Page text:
Wait — TV can be good for you?
Television today requires some serious attention span.
Despite decades of warnings about the boob tube frying our brains, good television requires a longer attention span and deeper thinking than our other daily digital interactions.
The texts, tweets, emails, and YouTube clips that call for our eyes, ears, and thumbs tally up enormous swatches of our time, but each of these micro communiqués flares and fades faster than a matchstick. The best television dramas today are slow burning. Consider the television dramas nominated for Golden Globes, from Homeland, Damages, and Downton Abby to Breaking Bad, Boardwalk Empire, and Mad Men.
More from MSN TV: 2013 Golden Globe Awards
Unexpectedly, and contrary to most of TV history, the draw of these shows is in their long narratives, unpredictable characters, and complex storylines. They demand sensitivity to nuance, and pique thought even when the screen is off between airtimes.
Who would have guessed television would require attention span?
Viewers are strung from one episode to the next not by cheap-trick cliffhangers but by the development of characters as they evolve through season-long plot lines, often teaching lessons along the way.
More from MSN TV: TV's "it" girls
In Newsroom, another cast of hyper-intelligent Aaron Sorkin characters can explain the debt ceiling while being witty and flirty (preferably, while walking somewhere), and between the lines begs a re-evaluation of modern news ethics. In Showtime’s The Big C, Laura Linney’s character has been on a journey to find meaning and humor in the face of death. Soul-searching questions with no simple answers have even been at the heart of shows in the comedy genre. In a series that’s proven as gut-busting as it is mind-expanding, Louie CK has invited viewers to consider a character on an imaginative albeit troubled path to fulfillment that’s nothing less than spiritual.
The best television shows of today run more like novels and “provide a kind of through-line that’s missing from our fragmented lives,” said author Alissa Quart in a New York Times editorial ("The Thinking Person's Entertainment") yesterday.
Fragmentation isn’t always the culture-killing, neuron-frying phenomenon it’s feared to be, by the way. It gets a bad name from those concerned we’ll become incapable of putting together a thought more than 140 characters long, but cutting up media and communications into smaller pieces has demanded that we get things right in fewer words and less time. Text can be a blessing when you just want to tell a talkative friend “c u @ 8:30,” and if more albums were worth listening to from front to back we wouldn’t need to cherrypick individual songs for $0.99. Besides, 140 characters is all you can take of some people.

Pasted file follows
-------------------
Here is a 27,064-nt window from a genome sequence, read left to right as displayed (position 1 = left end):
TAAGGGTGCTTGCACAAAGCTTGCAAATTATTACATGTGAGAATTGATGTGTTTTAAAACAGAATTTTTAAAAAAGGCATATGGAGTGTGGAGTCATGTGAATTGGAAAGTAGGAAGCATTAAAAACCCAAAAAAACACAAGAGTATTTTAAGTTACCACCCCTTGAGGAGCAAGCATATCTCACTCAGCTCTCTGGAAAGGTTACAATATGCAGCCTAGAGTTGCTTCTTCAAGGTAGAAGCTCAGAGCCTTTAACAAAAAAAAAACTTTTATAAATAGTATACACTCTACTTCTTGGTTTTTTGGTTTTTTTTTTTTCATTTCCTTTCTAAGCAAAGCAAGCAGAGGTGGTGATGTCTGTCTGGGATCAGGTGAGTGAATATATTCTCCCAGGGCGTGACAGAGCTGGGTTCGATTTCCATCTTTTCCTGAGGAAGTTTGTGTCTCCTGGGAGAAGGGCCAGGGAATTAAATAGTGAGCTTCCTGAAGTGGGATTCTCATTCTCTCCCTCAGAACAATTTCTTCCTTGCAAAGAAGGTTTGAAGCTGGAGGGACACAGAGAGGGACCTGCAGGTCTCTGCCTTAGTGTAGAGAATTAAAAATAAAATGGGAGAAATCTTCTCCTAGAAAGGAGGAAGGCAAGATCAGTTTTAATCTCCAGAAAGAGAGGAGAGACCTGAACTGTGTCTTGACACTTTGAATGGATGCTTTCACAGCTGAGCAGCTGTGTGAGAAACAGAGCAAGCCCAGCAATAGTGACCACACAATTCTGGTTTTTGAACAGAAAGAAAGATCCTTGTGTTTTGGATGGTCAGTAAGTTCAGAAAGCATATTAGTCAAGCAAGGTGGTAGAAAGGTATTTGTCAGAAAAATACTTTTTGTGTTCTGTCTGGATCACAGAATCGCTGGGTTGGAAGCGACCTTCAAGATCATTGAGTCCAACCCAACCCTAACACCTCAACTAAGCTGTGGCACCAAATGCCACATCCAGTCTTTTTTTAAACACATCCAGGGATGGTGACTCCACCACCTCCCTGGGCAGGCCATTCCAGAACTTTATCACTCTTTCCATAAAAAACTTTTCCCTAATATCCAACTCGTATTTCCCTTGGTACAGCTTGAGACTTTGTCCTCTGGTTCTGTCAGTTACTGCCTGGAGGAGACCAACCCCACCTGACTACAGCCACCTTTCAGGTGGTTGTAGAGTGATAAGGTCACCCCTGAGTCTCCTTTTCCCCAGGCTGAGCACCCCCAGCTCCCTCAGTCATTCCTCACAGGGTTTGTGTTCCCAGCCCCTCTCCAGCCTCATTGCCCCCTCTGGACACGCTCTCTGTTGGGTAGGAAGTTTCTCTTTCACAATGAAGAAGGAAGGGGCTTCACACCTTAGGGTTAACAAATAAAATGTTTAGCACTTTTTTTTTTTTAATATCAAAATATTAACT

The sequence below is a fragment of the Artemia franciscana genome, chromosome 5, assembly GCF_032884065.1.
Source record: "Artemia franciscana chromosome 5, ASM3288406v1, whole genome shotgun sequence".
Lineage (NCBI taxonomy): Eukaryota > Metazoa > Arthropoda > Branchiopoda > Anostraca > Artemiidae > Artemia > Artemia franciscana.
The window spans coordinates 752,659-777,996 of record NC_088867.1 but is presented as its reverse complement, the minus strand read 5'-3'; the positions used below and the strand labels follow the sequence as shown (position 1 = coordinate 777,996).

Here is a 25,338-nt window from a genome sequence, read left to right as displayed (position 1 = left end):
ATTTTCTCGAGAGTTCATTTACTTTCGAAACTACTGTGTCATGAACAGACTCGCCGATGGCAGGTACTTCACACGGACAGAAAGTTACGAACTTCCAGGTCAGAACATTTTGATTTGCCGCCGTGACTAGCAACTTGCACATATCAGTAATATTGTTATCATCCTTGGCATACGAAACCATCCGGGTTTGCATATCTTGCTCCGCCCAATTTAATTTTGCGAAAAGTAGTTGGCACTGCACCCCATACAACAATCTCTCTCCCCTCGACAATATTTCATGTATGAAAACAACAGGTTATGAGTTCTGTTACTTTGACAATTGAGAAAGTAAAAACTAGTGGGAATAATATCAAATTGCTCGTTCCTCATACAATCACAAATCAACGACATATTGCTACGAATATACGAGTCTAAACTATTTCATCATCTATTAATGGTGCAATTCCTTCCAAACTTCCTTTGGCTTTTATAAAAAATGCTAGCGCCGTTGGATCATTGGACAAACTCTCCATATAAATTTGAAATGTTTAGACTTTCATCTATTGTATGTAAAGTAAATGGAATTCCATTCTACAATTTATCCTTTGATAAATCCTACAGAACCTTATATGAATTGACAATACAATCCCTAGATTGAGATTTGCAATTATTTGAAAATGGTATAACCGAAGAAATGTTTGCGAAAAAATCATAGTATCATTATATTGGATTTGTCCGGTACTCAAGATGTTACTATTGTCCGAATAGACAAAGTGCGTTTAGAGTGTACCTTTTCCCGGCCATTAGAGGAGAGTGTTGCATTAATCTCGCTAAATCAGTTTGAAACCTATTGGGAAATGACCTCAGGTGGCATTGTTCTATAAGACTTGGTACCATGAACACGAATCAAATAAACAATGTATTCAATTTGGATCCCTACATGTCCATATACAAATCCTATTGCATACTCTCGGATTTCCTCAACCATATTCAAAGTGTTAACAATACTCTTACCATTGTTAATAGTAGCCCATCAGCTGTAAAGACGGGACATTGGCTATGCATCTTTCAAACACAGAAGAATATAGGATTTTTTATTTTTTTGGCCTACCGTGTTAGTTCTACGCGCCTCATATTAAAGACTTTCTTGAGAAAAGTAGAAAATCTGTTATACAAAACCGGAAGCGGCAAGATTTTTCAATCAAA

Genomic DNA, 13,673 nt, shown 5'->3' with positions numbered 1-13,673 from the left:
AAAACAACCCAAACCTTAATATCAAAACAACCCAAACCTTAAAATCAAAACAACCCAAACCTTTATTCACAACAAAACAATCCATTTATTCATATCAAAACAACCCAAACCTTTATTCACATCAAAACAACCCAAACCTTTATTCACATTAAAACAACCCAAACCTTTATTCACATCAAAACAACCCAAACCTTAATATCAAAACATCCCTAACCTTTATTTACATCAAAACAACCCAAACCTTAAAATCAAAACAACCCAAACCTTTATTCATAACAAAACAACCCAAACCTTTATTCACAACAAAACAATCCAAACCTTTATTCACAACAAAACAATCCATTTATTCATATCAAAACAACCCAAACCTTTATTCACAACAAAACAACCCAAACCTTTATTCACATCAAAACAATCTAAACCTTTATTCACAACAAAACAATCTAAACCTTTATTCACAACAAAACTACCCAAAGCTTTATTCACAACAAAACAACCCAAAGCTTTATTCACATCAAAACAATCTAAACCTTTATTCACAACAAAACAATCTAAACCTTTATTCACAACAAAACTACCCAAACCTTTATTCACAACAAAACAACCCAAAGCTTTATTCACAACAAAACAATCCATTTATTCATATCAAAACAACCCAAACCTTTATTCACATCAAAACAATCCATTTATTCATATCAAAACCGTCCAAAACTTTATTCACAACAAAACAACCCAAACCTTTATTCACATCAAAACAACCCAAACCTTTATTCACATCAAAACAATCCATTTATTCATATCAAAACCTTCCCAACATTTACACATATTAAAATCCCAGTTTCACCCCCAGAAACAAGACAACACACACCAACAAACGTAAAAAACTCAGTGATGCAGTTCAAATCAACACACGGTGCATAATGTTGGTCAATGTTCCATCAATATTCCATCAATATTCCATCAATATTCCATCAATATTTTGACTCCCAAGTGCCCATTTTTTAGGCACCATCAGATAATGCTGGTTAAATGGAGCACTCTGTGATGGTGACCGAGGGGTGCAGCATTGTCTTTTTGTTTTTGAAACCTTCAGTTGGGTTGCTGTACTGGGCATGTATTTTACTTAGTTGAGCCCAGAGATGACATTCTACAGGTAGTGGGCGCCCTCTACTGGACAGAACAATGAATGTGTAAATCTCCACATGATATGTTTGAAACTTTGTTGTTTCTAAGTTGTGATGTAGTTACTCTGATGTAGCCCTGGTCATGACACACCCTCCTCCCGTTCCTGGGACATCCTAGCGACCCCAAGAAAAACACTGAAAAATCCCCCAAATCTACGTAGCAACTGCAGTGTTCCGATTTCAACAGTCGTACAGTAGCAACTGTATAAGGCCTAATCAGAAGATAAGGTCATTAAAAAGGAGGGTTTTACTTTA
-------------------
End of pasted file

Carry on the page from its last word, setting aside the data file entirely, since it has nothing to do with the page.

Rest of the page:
But byte-sliced life is not conducive to long thoughts, and interacting in the well-wired world leaves many of us with what Quart calls “a shared hunger for continuing, connected conversation and communication.” Shows that we anticipate and think about can be enjoyed in extended, uninterrupted sittings, much in the same way we read a book chapter. We can sit down and absorb them at a time of our choosing thanks to streaming, DVR’s, and TiVo. If you do your watching on a tablet or other portable screen, you might just as easily pluck a TV show off a virtual bookshelf as an eBook. When the content is high quality, the distinction between media starts to vanish.
So put on your thinking cap, and flip on the tube.
Photo: Newton Daly/Getty Images
inspire: live a better life
Research could mean more effective treatment for human disorders.
An entry a day might keep the doctor away (or at least the shrink).
One woman's shout-outs to daily moments of joy — and how to cultivate them.
Volunteering (and these other rituals) might be just as good as exercise when it comes to extending your life.
Use these tricks to set a better tone for the rest of the week.
In September, I'll turn 38. I'm at the age now where, when people ask how old I am, it takes me a minute to remember. I don't know if that's because I've already been 37 different ages and it's hard to keep straight which one I am now, or if it's because I'm in denial, or if it's because I am going senile. Maybe a combination of all of the above. Regardless, my 30s have flown by and soon they will be but a memory. So, in an effort to preserve the memory I have left (or at least keep a record of it), and to celebrate what has been an amazing decade so far, here are 30 things that have happened to me in my 30s (and will probably happen to you too):
Our best health and fitness tips including the one move that tones all, berry news, and more.
Who just wants to stand around and watch the red and gold leaves slowly fall from their tree branches to the ground as we move from summer to fall? Instead, take in the changing seasons while you're on the move.
Here's some tips to get to happiness going forward in your life.
People 60 to 82 did best on cognitive tasks before 10:30am.
Lucille Ball was born in 1911, and though we lost her long ago, her legacy as America's favorite redhead lives on through the timeless classic, "I Love Lucy." People of all generations still enjoy Lucy's antics as much as they did over 60 years ago when the show first premiered.